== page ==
Like India consumer stocks? Their global peers are a lot cheaper | business news | Hindustan Times
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Like India consumer stocks? Their global peers are a lot cheaper

Indian consumer stocks that followed global peers on the way up have not seen a correction, as rich valuations on these stocks are being supported by management commentary about a rebound in rural consumption, according to Credit Suisse.

business Updated: Mar 12, 2018 11:26 IST
Nupur Acharya
A pedestrian walks past the Hindustan Unilever Limited (HUL) headquarters in Mumbai, India.
A pedestrian walks past the Hindustan Unilever Limited (HUL) headquarters in Mumbai, India.(Reuters File)

Multinational consumer giants like Unilever Plc and Nestle SA typically trade at a discount to their Indian units, given the nation’s growth potential. They’ve become even cheaper after the selloff, prompting Credit Suisse to ask if stock values of their local subsidiaries will follow suit.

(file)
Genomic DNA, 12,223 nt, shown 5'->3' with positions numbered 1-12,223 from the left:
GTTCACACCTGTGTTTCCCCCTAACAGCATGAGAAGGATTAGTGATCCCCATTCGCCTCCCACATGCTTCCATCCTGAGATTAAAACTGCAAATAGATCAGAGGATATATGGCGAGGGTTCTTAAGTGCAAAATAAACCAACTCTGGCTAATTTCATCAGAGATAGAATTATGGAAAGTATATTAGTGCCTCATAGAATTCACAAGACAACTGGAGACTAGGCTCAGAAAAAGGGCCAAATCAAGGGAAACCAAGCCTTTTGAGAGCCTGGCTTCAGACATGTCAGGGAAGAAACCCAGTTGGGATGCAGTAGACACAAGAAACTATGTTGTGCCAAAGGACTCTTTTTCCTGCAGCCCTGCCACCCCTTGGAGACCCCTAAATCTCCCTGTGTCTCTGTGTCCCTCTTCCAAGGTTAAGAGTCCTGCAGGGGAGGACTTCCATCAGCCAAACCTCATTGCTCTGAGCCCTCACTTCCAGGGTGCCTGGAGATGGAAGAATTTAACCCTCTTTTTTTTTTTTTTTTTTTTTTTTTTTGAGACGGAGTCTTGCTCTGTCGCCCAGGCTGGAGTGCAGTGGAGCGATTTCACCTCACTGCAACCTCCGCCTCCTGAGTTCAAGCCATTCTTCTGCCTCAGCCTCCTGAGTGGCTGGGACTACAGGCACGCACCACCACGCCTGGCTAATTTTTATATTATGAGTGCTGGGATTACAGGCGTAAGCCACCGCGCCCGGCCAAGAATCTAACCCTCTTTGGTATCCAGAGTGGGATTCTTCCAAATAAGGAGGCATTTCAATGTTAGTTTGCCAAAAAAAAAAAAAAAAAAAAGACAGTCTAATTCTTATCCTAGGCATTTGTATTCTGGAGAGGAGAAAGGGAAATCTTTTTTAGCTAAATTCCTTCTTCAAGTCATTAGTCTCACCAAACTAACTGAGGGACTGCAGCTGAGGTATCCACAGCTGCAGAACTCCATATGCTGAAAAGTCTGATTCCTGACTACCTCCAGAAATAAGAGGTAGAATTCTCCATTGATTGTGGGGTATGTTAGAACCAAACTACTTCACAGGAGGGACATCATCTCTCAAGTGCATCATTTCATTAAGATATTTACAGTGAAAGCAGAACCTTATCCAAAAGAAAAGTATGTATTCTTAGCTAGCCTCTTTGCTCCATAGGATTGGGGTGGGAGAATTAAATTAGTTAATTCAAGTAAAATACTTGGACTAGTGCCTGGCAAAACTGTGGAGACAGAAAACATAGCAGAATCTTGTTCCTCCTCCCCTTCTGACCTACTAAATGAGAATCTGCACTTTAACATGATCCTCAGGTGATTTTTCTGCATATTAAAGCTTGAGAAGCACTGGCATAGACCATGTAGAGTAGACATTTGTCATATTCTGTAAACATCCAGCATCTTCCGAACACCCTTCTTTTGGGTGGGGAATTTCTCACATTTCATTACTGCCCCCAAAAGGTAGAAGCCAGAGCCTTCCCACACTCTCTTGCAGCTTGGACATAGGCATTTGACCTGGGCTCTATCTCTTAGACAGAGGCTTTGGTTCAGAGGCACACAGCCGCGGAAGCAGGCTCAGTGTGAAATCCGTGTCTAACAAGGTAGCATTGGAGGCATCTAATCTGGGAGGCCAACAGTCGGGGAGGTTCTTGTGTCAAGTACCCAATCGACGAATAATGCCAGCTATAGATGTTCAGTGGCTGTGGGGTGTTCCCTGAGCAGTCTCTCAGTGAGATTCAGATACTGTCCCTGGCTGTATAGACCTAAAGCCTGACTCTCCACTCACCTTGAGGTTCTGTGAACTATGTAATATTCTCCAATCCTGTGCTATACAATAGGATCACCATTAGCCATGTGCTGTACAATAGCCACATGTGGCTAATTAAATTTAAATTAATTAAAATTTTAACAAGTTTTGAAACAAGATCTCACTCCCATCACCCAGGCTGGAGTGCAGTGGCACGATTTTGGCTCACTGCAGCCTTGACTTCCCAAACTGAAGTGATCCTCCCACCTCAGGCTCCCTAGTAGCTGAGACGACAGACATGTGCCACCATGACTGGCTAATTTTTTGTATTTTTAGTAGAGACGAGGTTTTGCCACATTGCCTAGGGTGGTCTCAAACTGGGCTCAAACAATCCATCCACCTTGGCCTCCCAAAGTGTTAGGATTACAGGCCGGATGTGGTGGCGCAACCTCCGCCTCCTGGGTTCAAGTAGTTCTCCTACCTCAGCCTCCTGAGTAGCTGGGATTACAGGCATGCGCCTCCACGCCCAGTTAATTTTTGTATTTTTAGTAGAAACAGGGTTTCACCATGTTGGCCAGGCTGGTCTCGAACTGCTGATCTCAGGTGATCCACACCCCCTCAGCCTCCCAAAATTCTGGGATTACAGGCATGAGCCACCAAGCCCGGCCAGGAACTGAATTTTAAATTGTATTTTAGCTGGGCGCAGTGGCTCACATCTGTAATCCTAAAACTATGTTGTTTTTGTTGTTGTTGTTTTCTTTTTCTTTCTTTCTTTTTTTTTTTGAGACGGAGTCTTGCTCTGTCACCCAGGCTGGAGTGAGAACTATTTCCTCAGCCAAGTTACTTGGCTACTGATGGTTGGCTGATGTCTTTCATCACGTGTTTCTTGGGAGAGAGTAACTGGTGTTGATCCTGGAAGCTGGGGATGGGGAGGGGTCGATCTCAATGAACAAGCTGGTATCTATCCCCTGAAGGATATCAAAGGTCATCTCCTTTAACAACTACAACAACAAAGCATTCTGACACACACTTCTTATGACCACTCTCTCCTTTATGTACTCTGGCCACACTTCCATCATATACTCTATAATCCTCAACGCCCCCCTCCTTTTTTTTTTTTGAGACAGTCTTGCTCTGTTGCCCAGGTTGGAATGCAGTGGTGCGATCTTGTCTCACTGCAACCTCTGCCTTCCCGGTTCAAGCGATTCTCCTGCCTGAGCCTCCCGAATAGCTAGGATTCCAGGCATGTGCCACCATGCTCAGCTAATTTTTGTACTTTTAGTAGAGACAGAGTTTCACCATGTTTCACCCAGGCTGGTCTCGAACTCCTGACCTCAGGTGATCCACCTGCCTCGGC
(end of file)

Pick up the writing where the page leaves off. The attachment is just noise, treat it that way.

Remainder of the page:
“Many large European and U.S. consumer staple stocks have fallen about 15% from their peak last year,” Arnab Mitra, an analyst at the brokerage, wrote in a note on Friday. “Indian consumer stocks that followed global peers on the way up have not seen a correction.”

For instance, Hindustan Unilever Ltd.’s valuation premium over its Anglo-Dutch parent is significantly above the 10-year mean, which wasn’t the case even three months ago, the analyst wrote. Unilever’s one-year forward price-to-earnings ratio has dropped 20% from its peak of 23 times, while its Indian subsidiary is valued at a multiple of 55.

Nestle India Ltd. trades at a trailing price-earnings ratio of 60.3 times, almost twice that of its Switzerland-based parent whose shares have tumbled 9% this year.

The rich valuations are being supported by management commentary about a rebound in rural consumption, Mitra said. This optimism could be cushioning the fall in valuations, for now, he said. Prime Minister Narendra Modi’s shock cash ban in late 2016 damped farm incomes, while the roll out of the nationwide sales tax in July disrupted supply chains.

“Given the valuation premium, it is critical for companies to at least meet their earnings expectations for Fiscal 2019,” Mitra wrote.